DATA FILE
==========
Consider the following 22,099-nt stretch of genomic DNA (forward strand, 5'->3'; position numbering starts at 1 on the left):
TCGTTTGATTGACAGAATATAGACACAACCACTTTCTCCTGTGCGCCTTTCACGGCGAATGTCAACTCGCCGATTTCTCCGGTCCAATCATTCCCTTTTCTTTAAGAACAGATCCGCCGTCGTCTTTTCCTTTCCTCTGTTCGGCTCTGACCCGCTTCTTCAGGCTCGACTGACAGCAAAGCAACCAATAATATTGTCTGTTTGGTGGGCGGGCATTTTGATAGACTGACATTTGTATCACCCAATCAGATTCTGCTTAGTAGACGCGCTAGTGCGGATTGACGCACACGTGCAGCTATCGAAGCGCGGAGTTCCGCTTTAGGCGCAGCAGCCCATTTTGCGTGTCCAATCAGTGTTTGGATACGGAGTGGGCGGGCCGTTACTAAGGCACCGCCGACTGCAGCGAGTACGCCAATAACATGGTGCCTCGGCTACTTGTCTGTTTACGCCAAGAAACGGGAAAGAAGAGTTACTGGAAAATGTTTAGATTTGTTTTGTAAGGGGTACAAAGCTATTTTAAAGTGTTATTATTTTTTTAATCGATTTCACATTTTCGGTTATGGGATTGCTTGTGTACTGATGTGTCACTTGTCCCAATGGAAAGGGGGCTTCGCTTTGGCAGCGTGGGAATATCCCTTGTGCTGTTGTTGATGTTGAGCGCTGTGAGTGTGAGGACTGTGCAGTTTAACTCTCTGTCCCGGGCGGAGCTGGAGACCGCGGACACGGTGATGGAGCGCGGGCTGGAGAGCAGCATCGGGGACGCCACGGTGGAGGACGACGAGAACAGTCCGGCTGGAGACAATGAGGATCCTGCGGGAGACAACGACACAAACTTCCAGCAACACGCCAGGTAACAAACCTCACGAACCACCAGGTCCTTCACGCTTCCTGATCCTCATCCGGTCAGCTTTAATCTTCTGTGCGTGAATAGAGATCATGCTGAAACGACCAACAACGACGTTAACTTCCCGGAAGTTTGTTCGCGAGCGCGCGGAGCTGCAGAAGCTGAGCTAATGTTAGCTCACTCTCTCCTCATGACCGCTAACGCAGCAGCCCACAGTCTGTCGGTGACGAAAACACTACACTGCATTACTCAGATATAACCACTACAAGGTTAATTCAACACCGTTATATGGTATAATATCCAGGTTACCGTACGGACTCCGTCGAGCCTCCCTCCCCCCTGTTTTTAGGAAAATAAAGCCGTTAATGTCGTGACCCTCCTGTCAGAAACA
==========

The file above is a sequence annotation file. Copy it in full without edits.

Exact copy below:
Consider the following 22,099-nt stretch of genomic DNA (forward strand, 5'->3'; position numbering starts at 1 on the left):
TCGTTTGATTGACAGAATATAGACACAACCACTTTCTCCTGTGCGCCTTTCACGGCGAATGTCAACTCGCCGATTTCTCCGGTCCAATCATTCCCTTTTCTTTAAGAACAGATCCGCCGTCGTCTTTTCCTTTCCTCTGTTCGGCTCTGACCCGCTTCTTCAGGCTCGACTGACAGCAAAGCAACCAATAATATTGTCTGTTTGGTGGGCGGGCATTTTGATAGACTGACATTTGTATCACCCAATCAGATTCTGCTTAGTAGACGCGCTAGTGCGGATTGACGCACACGTGCAGCTATCGAAGCGCGGAGTTCCGCTTTAGGCGCAGCAGCCCATTTTGCGTGTCCAATCAGTGTTTGGATACGGAGTGGGCGGGCCGTTACTAAGGCACCGCCGACTGCAGCGAGTACGCCAATAACATGGTGCCTCGGCTACTTGTCTGTTTACGCCAAGAAACGGGAAAGAAGAGTTACTGGAAAATGTTTAGATTTGTTTTGTAAGGGGTACAAAGCTATTTTAAAGTGTTATTATTTTTTTAATCGATTTCACATTTTCGGTTATGGGATTGCTTGTGTACTGATGTGTCACTTGTCCCAATGGAAAGGGGGCTTCGCTTTGGCAGCGTGGGAATATCCCTTGTGCTGTTGTTGATGTTGAGCGCTGTGAGTGTGAGGACTGTGCAGTTTAACTCTCTGTCCCGGGCGGAGCTGGAGACCGCGGACACGGTGATGGAGCGCGGGCTGGAGAGCAGCATCGGGGACGCCACGGTGGAGGACGACGAGAACAGTCCGGCTGGAGACAATGAGGATCCTGCGGGAGACAACGACACAAACTTCCAGCAACACGCCAGGTAACAAACCTCACGAACCACCAGGTCCTTCACGCTTCCTGATCCTCATCCGGTCAGCTTTAATCTTCTGTGCGTGAATAGAGATCATGCTGAAACGACCAACAACGACGTTAACTTCCCGGAAGTTTGTTCGCGAGCGCGCGGAGCTGCAGAAGCTGAGCTAATGTTAGCTCACTCTCTCCTCATGACCGCTAACGCAGCAGCCCACAGTCTGTCGGTGACGAAAACACTACACTGCATTACTCAGATATAACCACTACAAGGTTAATTCAACACCGTTATATGGTATAATATCCAGGTTACCGTACGGACTCCGTCGAGCCTCCCTCCCCCCTGTTTTTAGGAAAATAAAGCCGTTAATGTCGTGACCCTCCTGTCAGAAACA